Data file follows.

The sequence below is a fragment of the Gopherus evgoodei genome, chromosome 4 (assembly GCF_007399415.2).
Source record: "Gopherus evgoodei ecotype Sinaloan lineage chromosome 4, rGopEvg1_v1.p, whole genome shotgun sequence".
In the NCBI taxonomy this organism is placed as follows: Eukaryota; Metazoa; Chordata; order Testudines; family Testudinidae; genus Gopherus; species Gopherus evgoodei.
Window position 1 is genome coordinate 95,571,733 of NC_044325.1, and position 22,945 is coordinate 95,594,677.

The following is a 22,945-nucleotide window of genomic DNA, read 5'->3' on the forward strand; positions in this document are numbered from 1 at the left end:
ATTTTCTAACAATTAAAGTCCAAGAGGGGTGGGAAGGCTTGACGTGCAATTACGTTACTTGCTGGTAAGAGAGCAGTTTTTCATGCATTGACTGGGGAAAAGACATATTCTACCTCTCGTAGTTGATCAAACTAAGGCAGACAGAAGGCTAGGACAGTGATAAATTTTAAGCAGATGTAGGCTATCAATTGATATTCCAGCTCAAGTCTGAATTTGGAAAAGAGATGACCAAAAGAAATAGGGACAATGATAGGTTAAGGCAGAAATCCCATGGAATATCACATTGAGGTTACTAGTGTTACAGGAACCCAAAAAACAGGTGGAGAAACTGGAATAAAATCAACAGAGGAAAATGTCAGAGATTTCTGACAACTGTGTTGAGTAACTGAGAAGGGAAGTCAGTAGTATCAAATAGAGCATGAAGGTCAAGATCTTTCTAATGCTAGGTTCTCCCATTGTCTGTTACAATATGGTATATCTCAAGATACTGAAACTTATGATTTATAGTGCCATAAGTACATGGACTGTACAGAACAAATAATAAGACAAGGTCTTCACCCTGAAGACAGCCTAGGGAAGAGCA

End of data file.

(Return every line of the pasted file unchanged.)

The sequence below is a fragment of the Gopherus evgoodei genome, chromosome 4 (assembly GCF_007399415.2).
Source record: "Gopherus evgoodei ecotype Sinaloan lineage chromosome 4, rGopEvg1_v1.p, whole genome shotgun sequence".
In the NCBI taxonomy this organism is placed as follows: Eukaryota; Metazoa; Chordata; order Testudines; family Testudinidae; genus Gopherus; species Gopherus evgoodei.
Window position 1 is genome coordinate 95,571,733 of NC_044325.1, and position 22,945 is coordinate 95,594,677.

The following is a 22,945-nucleotide window of genomic DNA, read 5'->3' on the forward strand; positions in this document are numbered from 1 at the left end:
ATTTTCTAACAATTAAAGTCCAAGAGGGGTGGGAAGGCTTGACGTGCAATTACGTTACTTGCTGGTAAGAGAGCAGTTTTTCATGCATTGACTGGGGAAAAGACATATTCTACCTCTCGTAGTTGATCAAACTAAGGCAGACAGAAGGCTAGGACAGTGATAAATTTTAAGCAGATGTAGGCTATCAATTGATATTCCAGCTCAAGTCTGAATTTGGAAAAGAGATGACCAAAAGAAATAGGGACAATGATAGGTTAAGGCAGAAATCCCATGGAATATCACATTGAGGTTACTAGTGTTACAGGAACCCAAAAAACAGGTGGAGAAACTGGAATAAAATCAACAGAGGAAAATGTCAGAGATTTCTGACAACTGTGTTGAGTAACTGAGAAGGGAAGTCAGTAGTATCAAATAGAGCATGAAGGTCAAGATCTTTCTAATGCTAGGTTCTCCCATTGTCTGTTACAATATGGTATATCTCAAGATACTGAAACTTATGATTTATAGTGCCATAAGTACATGGACTGTACAGAACAAATAATAAGACAAGGTCTTCACCCTGAAGACAGCCTAGGGAAGAGCA